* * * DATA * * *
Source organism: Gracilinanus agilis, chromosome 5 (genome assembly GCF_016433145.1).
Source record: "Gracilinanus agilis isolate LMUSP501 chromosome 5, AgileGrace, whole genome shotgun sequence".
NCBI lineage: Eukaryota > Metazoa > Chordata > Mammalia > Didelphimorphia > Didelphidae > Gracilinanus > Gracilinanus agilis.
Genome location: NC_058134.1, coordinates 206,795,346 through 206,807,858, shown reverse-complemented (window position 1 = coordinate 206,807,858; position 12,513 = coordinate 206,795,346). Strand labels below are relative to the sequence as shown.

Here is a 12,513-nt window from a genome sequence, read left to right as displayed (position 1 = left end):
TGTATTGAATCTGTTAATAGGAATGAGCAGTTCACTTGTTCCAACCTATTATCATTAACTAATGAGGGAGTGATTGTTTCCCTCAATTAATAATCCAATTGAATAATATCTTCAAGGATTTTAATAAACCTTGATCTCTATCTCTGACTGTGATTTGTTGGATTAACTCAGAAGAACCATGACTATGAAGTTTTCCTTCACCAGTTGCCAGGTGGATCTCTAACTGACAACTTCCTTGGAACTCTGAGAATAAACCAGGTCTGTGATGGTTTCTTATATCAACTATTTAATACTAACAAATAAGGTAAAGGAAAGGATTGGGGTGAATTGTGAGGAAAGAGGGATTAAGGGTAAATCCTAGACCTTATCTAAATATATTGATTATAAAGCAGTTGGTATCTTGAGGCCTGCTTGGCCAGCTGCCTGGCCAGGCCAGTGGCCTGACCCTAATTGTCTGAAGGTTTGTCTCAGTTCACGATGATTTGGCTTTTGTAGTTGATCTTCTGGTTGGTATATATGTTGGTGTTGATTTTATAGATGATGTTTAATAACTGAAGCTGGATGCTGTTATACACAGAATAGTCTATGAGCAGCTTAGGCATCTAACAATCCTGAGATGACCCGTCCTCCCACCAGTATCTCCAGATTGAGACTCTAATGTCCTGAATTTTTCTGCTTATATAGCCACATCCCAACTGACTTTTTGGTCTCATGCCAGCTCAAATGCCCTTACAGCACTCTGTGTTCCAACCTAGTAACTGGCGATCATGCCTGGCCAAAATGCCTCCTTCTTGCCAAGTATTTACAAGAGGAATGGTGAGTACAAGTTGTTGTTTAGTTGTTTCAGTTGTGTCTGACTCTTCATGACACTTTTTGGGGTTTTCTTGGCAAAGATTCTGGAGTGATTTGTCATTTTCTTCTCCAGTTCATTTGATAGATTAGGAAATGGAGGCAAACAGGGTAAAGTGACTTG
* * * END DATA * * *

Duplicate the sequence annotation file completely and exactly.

Source organism: Gracilinanus agilis, chromosome 5 (genome assembly GCF_016433145.1).
Source record: "Gracilinanus agilis isolate LMUSP501 chromosome 5, AgileGrace, whole genome shotgun sequence".
NCBI lineage: Eukaryota > Metazoa > Chordata > Mammalia > Didelphimorphia > Didelphidae > Gracilinanus > Gracilinanus agilis.
Genome location: NC_058134.1, coordinates 206,795,346 through 206,807,858, shown reverse-complemented (window position 1 = coordinate 206,807,858; position 12,513 = coordinate 206,795,346). Strand labels below are relative to the sequence as shown.

Here is a 12,513-nt window from a genome sequence, read left to right as displayed (position 1 = left end):
TGTATTGAATCTGTTAATAGGAATGAGCAGTTCACTTGTTCCAACCTATTATCATTAACTAATGAGGGAGTGATTGTTTCCCTCAATTAATAATCCAATTGAATAATATCTTCAAGGATTTTAATAAACCTTGATCTCTATCTCTGACTGTGATTTGTTGGATTAACTCAGAAGAACCATGACTATGAAGTTTTCCTTCACCAGTTGCCAGGTGGATCTCTAACTGACAACTTCCTTGGAACTCTGAGAATAAACCAGGTCTGTGATGGTTTCTTATATCAACTATTTAATACTAACAAATAAGGTAAAGGAAAGGATTGGGGTGAATTGTGAGGAAAGAGGGATTAAGGGTAAATCCTAGACCTTATCTAAATATATTGATTATAAAGCAGTTGGTATCTTGAGGCCTGCTTGGCCAGCTGCCTGGCCAGGCCAGTGGCCTGACCCTAATTGTCTGAAGGTTTGTCTCAGTTCACGATGATTTGGCTTTTGTAGTTGATCTTCTGGTTGGTATATATGTTGGTGTTGATTTTATAGATGATGTTTAATAACTGAAGCTGGATGCTGTTATACACAGAATAGTCTATGAGCAGCTTAGGCATCTAACAATCCTGAGATGACCCGTCCTCCCACCAGTATCTCCAGATTGAGACTCTAATGTCCTGAATTTTTCTGCTTATATAGCCACATCCCAACTGACTTTTTGGTCTCATGCCAGCTCAAATGCCCTTACAGCACTCTGTGTTCCAACCTAGTAACTGGCGATCATGCCTGGCCAAAATGCCTCCTTCTTGCCAAGTATTTACAAGAGGAATGGTGAGTACAAGTTGTTGTTTAGTTGTTTCAGTTGTGTCTGACTCTTCATGACACTTTTTGGGGTTTTCTTGGCAAAGATTCTGGAGTGATTTGTCATTTTCTTCTCCAGTTCATTTGATAGATTAGGAAATGGAGGCAAACAGGGTAAAGTGACTTG